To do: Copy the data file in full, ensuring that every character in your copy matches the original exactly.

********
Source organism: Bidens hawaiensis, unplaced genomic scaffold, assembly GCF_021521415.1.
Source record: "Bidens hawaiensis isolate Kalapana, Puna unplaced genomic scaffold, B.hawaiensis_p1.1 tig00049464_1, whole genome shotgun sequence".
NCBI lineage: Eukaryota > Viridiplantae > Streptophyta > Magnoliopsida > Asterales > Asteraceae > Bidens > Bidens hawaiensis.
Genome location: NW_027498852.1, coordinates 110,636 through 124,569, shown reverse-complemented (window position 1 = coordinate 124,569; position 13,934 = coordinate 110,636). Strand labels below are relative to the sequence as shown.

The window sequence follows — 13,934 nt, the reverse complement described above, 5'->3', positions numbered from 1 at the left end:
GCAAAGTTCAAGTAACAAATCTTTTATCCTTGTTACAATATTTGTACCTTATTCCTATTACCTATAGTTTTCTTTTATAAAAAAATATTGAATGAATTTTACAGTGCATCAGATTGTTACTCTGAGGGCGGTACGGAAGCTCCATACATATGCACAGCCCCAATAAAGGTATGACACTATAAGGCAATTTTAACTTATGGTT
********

Source organism: Bidens hawaiensis, unplaced genomic scaffold, assembly GCF_021521415.1.
Source record: "Bidens hawaiensis isolate Kalapana, Puna unplaced genomic scaffold, B.hawaiensis_p1.1 tig00049464_1, whole genome shotgun sequence".
NCBI lineage: Eukaryota > Viridiplantae > Streptophyta > Magnoliopsida > Asterales > Asteraceae > Bidens > Bidens hawaiensis.
Genome location: NW_027498852.1, coordinates 110,636 through 124,569, shown reverse-complemented (window position 1 = coordinate 124,569; position 13,934 = coordinate 110,636). Strand labels below are relative to the sequence as shown.

The window sequence follows — 13,934 nt, the reverse complement described above, 5'->3', positions numbered from 1 at the left end:
GCAAAGTTCAAGTAACAAATCTTTTATCCTTGTTACAATATTTGTACCTTATTCCTATTACCTATAGTTTTCTTTTATAAAAAAATATTGAATGAATTTTACAGTGCATCAGATTGTTACTCTGAGGGCGGTACGGAAGCTCCATACATATGCACAGCCCCAATAAAGGTATGACACTATAAGGCAATTTTAACTTATGGTT